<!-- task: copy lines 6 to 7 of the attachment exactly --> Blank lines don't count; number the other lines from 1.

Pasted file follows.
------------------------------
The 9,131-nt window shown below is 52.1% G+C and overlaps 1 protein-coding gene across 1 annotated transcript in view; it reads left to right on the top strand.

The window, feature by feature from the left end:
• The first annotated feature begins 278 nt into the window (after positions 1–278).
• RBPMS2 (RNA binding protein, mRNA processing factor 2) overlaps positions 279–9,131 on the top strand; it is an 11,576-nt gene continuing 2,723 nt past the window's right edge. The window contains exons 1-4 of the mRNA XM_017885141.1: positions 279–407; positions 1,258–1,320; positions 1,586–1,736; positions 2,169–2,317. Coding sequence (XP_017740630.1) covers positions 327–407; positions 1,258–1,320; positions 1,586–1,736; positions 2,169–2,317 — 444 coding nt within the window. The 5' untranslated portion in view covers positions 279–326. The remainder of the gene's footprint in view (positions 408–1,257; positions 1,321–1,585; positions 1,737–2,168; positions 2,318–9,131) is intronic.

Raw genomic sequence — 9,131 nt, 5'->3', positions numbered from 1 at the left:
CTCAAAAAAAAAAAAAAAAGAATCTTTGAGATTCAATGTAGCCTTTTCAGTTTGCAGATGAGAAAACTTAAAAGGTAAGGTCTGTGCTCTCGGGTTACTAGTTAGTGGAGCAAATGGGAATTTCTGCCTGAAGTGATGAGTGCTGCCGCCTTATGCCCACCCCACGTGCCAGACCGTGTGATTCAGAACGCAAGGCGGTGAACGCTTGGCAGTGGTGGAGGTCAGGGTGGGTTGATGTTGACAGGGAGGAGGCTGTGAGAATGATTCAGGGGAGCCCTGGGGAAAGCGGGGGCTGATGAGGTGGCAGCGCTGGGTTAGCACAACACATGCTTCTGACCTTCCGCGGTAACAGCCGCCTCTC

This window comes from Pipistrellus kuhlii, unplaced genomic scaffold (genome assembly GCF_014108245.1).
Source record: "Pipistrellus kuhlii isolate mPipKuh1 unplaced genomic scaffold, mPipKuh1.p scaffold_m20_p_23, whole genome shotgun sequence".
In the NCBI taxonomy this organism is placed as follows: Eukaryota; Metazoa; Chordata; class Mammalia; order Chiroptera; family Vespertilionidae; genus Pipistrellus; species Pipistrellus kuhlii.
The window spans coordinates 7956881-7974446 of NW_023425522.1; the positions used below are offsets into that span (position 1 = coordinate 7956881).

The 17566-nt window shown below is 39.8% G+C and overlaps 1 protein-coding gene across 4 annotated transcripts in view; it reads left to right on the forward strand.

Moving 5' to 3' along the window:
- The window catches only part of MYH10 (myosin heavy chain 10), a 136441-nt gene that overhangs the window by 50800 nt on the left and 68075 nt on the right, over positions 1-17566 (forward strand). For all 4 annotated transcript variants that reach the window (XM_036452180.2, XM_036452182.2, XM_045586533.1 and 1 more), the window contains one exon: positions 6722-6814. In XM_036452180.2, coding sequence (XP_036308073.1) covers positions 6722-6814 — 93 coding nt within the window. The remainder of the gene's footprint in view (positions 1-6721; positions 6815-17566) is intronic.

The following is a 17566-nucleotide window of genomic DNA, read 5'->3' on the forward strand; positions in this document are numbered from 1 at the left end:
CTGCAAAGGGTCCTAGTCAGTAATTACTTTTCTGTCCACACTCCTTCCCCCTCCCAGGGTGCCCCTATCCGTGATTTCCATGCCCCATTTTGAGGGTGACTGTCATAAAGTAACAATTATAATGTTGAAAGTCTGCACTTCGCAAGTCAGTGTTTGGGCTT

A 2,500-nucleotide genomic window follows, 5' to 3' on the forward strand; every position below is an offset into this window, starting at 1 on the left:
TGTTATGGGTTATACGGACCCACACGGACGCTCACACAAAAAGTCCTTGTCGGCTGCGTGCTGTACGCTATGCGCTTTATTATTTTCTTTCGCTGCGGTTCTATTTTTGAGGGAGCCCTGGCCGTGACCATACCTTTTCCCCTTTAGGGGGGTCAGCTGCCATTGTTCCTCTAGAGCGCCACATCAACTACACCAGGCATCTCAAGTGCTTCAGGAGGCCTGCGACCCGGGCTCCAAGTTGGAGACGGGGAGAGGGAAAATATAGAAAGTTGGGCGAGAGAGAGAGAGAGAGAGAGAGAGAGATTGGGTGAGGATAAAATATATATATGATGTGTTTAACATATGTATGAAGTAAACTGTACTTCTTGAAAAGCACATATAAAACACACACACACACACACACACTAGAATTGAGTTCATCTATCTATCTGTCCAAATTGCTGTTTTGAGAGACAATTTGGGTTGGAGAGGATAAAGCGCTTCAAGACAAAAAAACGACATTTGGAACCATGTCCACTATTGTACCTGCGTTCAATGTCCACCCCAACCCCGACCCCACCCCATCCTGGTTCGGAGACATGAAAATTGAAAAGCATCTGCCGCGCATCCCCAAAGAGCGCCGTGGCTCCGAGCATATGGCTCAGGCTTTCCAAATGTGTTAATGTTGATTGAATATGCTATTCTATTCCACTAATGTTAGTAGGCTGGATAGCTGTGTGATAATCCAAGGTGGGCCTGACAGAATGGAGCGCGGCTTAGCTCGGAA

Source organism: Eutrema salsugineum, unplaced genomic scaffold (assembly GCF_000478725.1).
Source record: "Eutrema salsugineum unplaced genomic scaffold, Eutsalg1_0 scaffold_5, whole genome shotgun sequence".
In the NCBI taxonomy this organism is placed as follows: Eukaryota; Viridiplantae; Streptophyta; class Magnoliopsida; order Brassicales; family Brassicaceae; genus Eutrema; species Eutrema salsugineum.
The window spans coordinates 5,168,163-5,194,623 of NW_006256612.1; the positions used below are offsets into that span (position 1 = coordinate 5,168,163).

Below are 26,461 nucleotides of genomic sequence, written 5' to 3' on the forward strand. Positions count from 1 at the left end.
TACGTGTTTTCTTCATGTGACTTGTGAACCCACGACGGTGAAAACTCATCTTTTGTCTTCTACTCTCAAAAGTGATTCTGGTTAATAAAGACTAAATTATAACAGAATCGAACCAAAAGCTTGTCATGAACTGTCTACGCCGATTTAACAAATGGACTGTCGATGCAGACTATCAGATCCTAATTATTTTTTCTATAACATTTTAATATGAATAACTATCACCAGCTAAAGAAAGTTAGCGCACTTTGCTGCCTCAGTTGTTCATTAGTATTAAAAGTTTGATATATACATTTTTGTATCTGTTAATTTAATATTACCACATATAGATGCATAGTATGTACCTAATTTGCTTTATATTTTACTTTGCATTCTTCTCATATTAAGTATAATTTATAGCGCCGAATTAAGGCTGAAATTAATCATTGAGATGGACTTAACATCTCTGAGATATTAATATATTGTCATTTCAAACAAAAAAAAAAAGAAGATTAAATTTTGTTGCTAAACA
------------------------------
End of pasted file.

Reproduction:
CTCAAAAAAAAAAAAAAAAGAATCTTTGAGATTCAATGTAGCCTTTTCAGTTTGCAGATGAGAAAACTTAAAAGGTAAGGTCTGTGCTCTCGGGTTACTAGTTAGTGGAGCAAATGGGAATTTCTGCCTGAAGTGATGAGTGCTGCCGCCTTATGCCCACCCCACGTGCCAGACCGTGTGATTCAGAACGCAAGGCGGTGAACGCTTGGCAGTGGTGGAGGTCAGGGTGGGTTGATGTTGACAGGGAGGAGGCTGTGAGAATGATTCAGGGGAGCCCTGGGGAAAGCGGGGGCTGATGAGGTGGCAGCGCTGGGTTAGCACAACACATGCTTCTGACCTTCCGCGGTAACAGCCGCCTCTC

This window comes from Pipistrellus kuhlii, unplaced genomic scaffold (genome assembly GCF_014108245.1).